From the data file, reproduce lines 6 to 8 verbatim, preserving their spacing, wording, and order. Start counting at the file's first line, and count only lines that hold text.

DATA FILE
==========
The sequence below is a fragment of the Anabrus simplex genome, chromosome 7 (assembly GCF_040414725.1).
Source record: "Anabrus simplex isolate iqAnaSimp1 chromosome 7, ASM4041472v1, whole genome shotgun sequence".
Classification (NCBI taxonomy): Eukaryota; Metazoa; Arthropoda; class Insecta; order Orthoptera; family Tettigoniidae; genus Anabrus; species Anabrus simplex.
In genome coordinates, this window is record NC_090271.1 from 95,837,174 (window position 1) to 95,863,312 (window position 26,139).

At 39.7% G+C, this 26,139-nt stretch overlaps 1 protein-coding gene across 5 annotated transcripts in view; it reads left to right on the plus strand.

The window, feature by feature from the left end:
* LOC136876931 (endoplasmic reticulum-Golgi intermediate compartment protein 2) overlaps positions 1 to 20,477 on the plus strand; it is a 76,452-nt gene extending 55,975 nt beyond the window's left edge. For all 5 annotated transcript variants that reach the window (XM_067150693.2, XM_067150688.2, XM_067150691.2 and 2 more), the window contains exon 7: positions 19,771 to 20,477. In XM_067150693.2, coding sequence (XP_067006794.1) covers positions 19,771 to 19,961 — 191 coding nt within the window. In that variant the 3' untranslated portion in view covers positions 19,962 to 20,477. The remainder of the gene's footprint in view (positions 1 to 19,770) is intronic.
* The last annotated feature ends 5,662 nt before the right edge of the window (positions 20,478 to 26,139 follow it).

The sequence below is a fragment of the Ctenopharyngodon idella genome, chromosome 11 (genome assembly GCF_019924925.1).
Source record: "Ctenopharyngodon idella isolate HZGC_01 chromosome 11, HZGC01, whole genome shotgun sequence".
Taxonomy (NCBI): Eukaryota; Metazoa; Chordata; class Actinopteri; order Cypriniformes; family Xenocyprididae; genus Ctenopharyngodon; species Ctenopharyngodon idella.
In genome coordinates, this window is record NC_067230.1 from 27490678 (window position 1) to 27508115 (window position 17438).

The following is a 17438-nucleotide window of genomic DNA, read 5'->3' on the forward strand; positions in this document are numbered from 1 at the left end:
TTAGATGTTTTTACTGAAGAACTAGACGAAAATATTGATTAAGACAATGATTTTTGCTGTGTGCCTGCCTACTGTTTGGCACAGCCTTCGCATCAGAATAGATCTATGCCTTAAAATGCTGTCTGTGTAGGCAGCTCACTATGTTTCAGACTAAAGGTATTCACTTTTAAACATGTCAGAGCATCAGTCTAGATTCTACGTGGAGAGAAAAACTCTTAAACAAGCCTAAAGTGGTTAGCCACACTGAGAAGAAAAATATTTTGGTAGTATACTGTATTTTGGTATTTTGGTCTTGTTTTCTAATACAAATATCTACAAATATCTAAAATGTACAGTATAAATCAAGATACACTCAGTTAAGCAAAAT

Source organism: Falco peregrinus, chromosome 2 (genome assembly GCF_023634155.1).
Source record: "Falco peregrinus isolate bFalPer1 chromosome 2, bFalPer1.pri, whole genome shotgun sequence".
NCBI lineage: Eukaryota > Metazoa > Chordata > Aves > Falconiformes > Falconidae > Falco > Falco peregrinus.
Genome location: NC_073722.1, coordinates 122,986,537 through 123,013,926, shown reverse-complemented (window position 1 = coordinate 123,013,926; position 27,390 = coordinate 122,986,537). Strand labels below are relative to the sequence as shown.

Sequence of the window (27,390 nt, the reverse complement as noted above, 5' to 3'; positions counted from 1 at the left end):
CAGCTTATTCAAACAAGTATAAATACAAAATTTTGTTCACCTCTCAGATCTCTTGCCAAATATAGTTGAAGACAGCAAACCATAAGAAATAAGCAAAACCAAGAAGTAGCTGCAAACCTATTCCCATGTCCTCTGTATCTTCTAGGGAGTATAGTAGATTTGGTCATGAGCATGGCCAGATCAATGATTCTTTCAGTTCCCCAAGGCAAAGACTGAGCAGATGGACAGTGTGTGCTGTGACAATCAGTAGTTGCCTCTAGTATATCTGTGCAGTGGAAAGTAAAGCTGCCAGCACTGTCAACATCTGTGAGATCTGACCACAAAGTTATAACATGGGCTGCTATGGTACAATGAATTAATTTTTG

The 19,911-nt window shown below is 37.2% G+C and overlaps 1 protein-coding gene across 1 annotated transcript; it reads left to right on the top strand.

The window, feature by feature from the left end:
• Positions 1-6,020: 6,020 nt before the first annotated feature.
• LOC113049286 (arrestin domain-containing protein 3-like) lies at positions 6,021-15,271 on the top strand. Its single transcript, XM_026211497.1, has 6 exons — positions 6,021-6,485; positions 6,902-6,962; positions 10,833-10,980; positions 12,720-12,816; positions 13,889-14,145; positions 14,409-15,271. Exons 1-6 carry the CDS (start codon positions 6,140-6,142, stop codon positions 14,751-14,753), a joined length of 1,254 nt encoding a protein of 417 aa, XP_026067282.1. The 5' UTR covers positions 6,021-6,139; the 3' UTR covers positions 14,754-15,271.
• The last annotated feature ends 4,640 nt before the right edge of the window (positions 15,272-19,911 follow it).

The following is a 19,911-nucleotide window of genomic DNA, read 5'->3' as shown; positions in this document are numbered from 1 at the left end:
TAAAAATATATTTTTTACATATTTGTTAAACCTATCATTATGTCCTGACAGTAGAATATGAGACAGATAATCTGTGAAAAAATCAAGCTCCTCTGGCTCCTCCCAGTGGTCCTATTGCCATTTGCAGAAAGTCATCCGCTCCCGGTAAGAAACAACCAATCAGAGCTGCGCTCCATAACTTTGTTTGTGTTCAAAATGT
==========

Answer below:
The window, feature by feature from the left end:
* LOC136876931 (endoplasmic reticulum-Golgi intermediate compartment protein 2) overlaps positions 1 to 20,477 on the plus strand; it is a 76,452-nt gene extending 55,975 nt beyond the window's left edge. For all 5 annotated transcript variants that reach the window (XM_067150693.2, XM_067150688.2, XM_067150691.2 and 2 more), the window contains exon 7: positions 19,771 to 20,477. In XM_067150693.2, coding sequence (XP_067006794.1) covers positions 19,771 to 19,961 — 191 coding nt within the window. In that variant the 3' untranslated portion in view covers positions 19,962 to 20,477. The remainder of the gene's footprint in view (positions 1 to 19,770) is intronic.
* The last annotated feature ends 5,662 nt before the right edge of the window (positions 20,478 to 26,139 follow it).